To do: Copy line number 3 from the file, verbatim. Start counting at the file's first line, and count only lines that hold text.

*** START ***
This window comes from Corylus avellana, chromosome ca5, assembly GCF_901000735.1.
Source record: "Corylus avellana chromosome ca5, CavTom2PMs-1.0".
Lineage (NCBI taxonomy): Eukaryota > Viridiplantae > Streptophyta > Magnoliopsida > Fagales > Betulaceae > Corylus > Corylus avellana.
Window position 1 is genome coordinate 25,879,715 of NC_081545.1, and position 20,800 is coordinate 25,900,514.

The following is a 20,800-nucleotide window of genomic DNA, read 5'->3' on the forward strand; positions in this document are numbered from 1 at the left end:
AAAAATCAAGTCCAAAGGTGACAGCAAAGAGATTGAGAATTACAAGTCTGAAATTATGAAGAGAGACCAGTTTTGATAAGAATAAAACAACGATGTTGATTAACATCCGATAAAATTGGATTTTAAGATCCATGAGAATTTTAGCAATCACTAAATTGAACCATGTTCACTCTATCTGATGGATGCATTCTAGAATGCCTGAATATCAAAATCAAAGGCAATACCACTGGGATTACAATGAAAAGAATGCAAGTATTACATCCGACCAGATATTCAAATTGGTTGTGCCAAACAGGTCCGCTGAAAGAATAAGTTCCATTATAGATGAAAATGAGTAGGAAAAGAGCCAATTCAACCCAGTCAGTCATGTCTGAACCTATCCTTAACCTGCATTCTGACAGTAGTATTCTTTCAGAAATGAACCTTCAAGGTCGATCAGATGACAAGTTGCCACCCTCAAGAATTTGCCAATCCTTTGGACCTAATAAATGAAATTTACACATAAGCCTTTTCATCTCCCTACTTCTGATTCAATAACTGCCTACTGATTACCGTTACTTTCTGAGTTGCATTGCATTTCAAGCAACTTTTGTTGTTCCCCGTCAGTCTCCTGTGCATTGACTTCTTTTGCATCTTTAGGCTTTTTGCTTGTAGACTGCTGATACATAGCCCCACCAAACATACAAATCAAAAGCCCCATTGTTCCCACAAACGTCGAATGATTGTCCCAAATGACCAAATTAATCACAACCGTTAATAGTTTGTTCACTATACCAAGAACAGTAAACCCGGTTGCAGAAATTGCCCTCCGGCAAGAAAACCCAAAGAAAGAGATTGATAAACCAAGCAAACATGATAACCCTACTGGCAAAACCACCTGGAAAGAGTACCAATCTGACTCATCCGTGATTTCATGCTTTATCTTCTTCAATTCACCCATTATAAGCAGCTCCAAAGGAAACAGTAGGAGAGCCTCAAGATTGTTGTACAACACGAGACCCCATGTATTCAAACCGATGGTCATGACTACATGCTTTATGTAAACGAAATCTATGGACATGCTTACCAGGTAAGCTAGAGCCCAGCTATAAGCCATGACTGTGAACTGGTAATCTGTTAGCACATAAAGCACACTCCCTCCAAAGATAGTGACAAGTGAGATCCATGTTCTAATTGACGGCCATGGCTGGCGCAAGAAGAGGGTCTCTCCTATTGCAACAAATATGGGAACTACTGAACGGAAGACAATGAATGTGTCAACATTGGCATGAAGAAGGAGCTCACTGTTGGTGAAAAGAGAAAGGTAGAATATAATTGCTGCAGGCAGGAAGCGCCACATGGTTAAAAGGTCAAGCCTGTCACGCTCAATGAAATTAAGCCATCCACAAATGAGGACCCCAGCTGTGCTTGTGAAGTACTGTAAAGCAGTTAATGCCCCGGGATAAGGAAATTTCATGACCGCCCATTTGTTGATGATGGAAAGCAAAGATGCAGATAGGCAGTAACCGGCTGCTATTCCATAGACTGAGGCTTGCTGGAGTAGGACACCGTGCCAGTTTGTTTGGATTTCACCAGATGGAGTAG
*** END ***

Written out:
Lineage (NCBI taxonomy): Eukaryota > Viridiplantae > Streptophyta > Magnoliopsida > Fagales > Betulaceae > Corylus > Corylus avellana.